Residents Wait To Go Home After Milford Fire

(credit: KTVT/KTXA) Stephanie Lucero
Stephanie is an Emmy Award winning veteran reporter for CBS 11 N...
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(credit: KTVT/KTXA)

(credit: KTVT/KTXA)

MILFORD (CBSDFW.COM) - Hundreds of families in Milford still cannot return to their homes on Friday after a pipeline explosion on Thursday forced an evacuation of the entire North Texas city. A shelter was set up for residents in nearby Italy, where some evacuees stayed overnight in a high school.

The explosion occurred when transmission lines which move liquid petroleum, or natural gas, were hit while a five-person construction crew was doing excavation work at the site. First responders in the Ellis County city determined that it was best to let the fire burn. The exact cause of the explosion is still not known.

The pipeline is owned by Chevron. The company’s area manager, Jim Barnum, said that officials did the right thing by evacuating all of the people within a mile and a half of the explosion site. Barnum explained why, even after pressure in the line was shut off, the flames continued to burn. “The liquid that remains in there — it’s often called boiling off — it’s going from a liquid to a vapor stage. It’s going to whatever this leak or hole is and it’s coming out as a gas, because it’s at atmospheric conditions,” he said, “and there’s a fire there which is consuming the product.”

There has been a sense of relief that nobody was killed or even injured by the explosion. But still, the people who were evacuated do not know when they will be allowed back into their homes. According to an assistant fire marshall, some residents will be escorted back on Friday, but only to pick up essential items before leaving again.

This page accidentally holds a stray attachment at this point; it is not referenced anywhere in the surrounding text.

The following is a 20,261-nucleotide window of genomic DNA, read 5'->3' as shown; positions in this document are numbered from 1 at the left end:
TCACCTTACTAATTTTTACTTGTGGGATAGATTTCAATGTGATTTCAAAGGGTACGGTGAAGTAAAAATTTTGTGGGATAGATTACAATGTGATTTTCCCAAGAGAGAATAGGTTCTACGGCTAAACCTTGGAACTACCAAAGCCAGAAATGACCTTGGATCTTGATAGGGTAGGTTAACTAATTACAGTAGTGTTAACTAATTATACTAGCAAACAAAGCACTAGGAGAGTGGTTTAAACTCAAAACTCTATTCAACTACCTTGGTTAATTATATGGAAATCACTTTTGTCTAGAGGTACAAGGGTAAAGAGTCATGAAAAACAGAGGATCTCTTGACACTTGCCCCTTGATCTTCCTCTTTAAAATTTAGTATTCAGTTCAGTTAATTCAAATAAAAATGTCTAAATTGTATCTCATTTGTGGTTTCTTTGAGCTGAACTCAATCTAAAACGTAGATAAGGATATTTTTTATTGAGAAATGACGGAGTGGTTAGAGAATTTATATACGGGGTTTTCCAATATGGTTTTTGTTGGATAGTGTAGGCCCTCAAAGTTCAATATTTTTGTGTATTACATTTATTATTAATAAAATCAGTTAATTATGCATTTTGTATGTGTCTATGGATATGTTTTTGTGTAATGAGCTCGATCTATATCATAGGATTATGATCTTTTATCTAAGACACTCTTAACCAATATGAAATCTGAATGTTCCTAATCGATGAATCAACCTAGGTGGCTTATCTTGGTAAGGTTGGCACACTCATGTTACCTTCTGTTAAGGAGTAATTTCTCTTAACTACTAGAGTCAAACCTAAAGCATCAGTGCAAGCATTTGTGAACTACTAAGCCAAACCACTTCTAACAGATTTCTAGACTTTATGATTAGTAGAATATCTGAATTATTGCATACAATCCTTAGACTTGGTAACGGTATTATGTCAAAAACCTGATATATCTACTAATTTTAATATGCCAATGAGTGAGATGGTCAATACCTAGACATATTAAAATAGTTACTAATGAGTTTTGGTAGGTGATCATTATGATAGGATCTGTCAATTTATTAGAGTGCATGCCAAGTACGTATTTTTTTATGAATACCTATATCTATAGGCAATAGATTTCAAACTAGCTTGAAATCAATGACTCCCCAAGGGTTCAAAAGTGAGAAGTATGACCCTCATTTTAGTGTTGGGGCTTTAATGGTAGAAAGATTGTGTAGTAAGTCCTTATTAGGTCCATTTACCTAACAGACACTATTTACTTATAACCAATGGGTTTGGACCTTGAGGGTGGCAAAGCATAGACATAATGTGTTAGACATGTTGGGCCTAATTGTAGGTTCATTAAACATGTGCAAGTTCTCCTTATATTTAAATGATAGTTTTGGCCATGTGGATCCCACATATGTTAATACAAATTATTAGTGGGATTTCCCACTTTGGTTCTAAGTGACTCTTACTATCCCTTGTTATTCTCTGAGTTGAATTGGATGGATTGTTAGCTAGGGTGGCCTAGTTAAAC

The evacuation order is still in effect because Chevron is still working in the area. Officials from the Environmental Protection Agency were in Milford on Thursday and found no major issues with the air quality.

Residents of Milford said that they felt the explosion when it happened. Alice Jacinto struggled to stay collected as her grandson helped her out of her wheelchair and into her car. “I tried to be cool and calm, and not let anyone know how scared I was,” she said. “There you are. You’re supposed to be the strong one that never falls apart, but you’re shaking inside.”

John Bauer lives about a mile and a half away from the explosion site, and he was outside when it happened. “It was a soft boom,” said Bauer, “like a muffled boom. And that’s when I seen the mushroom cloud come up.”

Bauer lives next door to a police officer, and added that evacuations started very quickly. “They didn’t give us any time,” he said.

The American Red Cross set up a temporary shelter at Italy High School, but most of those who evacuated stayed with friends or family members. Only 35 people registered to stay at the high school, according to Anita Foster with the American Red Cross.

I can’t tell you how much we at Chevron regret that an incident on our pipeline has caused that to happen,” said Barnum.

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